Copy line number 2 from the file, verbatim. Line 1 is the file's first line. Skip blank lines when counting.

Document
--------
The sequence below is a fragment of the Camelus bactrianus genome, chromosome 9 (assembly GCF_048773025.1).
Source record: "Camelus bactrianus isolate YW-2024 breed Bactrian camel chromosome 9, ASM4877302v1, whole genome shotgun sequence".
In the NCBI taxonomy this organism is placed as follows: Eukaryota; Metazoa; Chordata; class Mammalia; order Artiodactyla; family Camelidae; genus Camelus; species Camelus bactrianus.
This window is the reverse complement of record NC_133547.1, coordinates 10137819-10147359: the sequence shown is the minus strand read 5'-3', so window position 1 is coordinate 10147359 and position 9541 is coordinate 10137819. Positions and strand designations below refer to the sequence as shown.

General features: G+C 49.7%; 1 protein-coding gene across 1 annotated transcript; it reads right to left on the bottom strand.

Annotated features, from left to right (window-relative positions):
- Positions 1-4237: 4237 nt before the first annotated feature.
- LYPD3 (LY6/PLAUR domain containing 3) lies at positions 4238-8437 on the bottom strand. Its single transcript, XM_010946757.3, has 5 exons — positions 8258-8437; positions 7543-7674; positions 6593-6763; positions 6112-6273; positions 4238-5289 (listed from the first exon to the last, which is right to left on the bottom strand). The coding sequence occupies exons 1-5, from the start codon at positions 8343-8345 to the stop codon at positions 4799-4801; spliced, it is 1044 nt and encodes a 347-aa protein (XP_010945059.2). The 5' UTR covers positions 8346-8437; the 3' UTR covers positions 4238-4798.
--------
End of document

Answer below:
Source record: "Camelus bactrianus isolate YW-2024 breed Bactrian camel chromosome 9, ASM4877302v1, whole genome shotgun sequence".